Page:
What is Mindful Birthing?

Written by Amy Jane Wood

Pregnancy and childbirth can be some of the most special, significant and singular experiences in a woman’s life. But for so many, they also bring a lot of fear, pain and uncertainty. Happily, research from the University of Oxford has shown that mindful birthing may hold the power to transform and ease the experience of pregnancy, labour and delivery, as well as the relationship with the new baby after birth.

At this point you might be wondering if mindful birthing has a connection to hypnobirthing. Although there is some common ground between the two practices – both place emphasis on breathing exercises, for example – they are essentially quite different. Hypnobirthing focuses on self-hypnosis – using affirmations, visualisations and relaxation techniques that help to prepare for a positive labour and birth. Mindful birthing, however, follows the principles of mindfulness to support both pregnancy and birth. It teaches how to skillfully work with pain, fear and uncertainty, and to shift perspectives by optimising the mind/body connection. Pioneered by Nancy Bardacke, an experienced midwife and mindfulness teacher, it is also known as the MBCP (Mindfulness-based Childbirth and Parenting) course -- an adaptation of the Mindfulness-Based Stress Reduction (MBSR).

Mindfulness is uniquely positioned to help with the birthing process because in its modern form it was initially devised to help with pain management. Jon Kabat-Zinn was the first to study the connection between mindfulness meditation and pain when he set up his MBSR program in 1979 to treat chronic pain patients at the University of Massachusetts Medical School. His landmark study years later showed that patients who were trained in the program and took a mindful approach to their physical pain, experienced significant reductions in intensity.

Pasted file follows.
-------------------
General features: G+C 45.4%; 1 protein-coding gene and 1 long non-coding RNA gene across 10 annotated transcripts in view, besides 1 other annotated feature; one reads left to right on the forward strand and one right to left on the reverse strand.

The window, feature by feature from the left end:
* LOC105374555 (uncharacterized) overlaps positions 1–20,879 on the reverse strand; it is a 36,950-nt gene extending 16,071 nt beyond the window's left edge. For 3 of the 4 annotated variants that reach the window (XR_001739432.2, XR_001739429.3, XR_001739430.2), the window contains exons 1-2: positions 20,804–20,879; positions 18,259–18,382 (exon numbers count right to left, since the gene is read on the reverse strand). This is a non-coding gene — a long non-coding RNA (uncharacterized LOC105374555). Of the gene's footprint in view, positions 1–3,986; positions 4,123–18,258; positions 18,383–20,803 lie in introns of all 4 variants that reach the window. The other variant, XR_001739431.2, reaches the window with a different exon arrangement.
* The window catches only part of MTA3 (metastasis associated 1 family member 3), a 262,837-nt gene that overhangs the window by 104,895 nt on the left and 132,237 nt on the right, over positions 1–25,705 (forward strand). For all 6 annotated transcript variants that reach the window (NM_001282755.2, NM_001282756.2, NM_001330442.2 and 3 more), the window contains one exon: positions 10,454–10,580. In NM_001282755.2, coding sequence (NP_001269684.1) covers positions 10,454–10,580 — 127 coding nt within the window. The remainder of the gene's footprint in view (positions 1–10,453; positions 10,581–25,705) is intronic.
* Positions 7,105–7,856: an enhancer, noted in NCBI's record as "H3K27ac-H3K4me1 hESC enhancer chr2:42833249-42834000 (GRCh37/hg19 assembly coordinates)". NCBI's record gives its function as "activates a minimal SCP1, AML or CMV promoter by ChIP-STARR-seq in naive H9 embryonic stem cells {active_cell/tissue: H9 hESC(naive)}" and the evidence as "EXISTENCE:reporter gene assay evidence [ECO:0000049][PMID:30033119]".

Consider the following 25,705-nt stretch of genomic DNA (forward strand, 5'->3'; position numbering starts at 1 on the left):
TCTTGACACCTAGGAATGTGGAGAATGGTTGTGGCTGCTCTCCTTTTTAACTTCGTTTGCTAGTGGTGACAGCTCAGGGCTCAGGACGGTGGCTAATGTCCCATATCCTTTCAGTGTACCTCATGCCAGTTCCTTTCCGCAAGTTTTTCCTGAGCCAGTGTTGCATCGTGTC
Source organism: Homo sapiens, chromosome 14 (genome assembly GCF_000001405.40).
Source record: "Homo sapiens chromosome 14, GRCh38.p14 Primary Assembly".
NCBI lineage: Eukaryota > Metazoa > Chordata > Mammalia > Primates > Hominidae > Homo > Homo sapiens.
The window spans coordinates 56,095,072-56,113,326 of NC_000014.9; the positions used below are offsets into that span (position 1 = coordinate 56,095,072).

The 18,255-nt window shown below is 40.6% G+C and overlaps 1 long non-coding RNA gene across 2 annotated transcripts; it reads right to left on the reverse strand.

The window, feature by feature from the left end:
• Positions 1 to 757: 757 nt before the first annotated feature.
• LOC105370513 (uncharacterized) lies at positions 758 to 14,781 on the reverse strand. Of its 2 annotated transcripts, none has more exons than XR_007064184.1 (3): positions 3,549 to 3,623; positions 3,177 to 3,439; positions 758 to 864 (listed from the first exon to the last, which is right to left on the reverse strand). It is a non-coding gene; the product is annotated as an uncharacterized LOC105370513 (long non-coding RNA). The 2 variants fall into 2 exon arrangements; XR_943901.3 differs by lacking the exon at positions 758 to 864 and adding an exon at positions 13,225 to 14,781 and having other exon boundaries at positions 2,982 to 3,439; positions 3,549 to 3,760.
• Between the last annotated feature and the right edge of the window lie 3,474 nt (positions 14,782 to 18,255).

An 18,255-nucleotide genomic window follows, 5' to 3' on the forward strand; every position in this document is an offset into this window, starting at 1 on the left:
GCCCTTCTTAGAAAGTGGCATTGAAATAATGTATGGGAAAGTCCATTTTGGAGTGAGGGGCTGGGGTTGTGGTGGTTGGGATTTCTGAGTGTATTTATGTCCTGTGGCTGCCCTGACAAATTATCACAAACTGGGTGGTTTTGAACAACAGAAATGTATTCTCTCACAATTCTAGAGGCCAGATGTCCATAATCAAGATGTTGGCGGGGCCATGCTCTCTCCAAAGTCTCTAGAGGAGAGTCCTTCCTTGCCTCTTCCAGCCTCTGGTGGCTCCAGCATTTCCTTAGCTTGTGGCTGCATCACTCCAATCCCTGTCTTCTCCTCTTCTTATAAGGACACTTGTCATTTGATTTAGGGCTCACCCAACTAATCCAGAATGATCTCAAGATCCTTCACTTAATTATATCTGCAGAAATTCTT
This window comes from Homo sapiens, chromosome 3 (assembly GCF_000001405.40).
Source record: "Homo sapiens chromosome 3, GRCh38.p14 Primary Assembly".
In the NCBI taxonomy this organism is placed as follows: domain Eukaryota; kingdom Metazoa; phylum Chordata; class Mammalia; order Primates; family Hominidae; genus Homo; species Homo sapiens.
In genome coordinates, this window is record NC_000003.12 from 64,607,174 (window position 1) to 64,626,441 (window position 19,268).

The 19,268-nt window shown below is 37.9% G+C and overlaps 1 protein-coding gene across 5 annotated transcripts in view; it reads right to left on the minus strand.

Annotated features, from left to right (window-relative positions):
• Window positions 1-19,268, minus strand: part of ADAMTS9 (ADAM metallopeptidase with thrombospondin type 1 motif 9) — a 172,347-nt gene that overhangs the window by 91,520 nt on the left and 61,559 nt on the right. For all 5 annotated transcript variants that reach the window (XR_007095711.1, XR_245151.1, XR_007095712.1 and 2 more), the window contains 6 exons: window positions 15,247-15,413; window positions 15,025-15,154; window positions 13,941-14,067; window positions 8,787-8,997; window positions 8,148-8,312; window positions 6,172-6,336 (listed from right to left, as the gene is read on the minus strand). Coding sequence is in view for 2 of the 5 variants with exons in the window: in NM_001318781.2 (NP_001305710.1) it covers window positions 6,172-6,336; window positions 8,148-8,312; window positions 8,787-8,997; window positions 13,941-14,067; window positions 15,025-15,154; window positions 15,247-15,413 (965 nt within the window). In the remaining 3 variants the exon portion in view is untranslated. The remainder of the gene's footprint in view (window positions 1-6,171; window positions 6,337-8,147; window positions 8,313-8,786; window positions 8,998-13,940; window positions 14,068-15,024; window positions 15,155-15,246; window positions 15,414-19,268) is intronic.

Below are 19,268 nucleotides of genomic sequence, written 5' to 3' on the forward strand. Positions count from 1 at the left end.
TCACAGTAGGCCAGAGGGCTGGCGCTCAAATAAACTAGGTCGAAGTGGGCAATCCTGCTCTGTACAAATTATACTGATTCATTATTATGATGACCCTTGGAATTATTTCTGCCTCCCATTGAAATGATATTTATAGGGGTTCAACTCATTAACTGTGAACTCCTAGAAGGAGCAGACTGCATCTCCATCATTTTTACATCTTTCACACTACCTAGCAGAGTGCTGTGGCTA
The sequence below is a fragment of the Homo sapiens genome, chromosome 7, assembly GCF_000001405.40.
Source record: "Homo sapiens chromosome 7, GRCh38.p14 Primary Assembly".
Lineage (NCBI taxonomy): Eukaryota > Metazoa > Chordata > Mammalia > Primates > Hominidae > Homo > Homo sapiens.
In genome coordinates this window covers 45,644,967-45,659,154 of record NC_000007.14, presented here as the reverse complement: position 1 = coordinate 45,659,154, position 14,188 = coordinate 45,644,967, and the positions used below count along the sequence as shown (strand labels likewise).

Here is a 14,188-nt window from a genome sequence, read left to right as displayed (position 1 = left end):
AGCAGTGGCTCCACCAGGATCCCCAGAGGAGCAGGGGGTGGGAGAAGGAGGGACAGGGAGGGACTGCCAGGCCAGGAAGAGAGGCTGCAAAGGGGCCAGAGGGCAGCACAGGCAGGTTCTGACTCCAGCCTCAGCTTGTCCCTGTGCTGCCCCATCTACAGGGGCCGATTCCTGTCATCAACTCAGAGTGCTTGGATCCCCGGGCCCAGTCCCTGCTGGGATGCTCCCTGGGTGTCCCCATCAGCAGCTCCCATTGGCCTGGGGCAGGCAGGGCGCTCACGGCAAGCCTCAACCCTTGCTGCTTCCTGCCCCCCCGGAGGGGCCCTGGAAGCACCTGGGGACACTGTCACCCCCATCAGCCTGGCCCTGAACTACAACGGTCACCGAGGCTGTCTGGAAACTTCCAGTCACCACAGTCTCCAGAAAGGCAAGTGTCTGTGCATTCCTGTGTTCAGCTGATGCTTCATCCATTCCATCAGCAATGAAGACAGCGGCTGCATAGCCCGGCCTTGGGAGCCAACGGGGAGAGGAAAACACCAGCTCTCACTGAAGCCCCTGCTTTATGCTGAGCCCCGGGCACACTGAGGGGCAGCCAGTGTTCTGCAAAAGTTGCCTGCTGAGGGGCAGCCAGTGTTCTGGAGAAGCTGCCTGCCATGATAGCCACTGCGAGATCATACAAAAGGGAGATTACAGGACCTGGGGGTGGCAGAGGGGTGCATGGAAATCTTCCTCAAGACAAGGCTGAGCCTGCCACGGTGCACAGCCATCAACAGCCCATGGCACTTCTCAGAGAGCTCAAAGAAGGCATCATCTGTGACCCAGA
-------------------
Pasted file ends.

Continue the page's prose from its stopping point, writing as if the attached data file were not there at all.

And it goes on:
In this way, mindfulness strategies can give mothers-to-be the tools to change the way they manage pain during labour and delivery. Fear and resistance can sustain and inflame physical pain, so by learning to relate differently to the discomfort that may surround intense physical sensations – to welcome it and work with it – women can reduce the likelihood of being overwhelmed and losing control.

Beyond pain management, expectant mothers will benefit from the core principles of mindfulness – acceptance, letting go and trusting – which can help them to prepare for the unexpected during labour and delivery: a change to birth plans, sudden interventions or unforeseen outcomes. Cultivating the skill of awareness during pregnancy – which is the ability to notice thoughts and feelings as they arise – also allows expectant mothers to observe any fearful stories that the mind may be creating about birth from a more objective standpoint, and therefore identify with them less, which can help to reduce overall stress and anxiety.

Recent research by BMC Pregnancy and Childbirth also shows that mindfulness may offer important maternal mental health benefits following childbirth. In 2017, pregnant women who undertook in an intensive course based on the Mindfulness-Based Childbirth and Parenting (MBCP) education reported benefits including improved psychological adjustment and reduced postpartum depression symptoms. Well beyond pregnancy and childbirth, mindfulness skills keep giving, because they are skills for life. With regular practice, they have the power to transform future experiences of parenting, as well as all other areas of life. 

COURSES/WORKSHOPS:

Mindful Pregnancy & Birthing Workshop

Mindful Parenting Workshop

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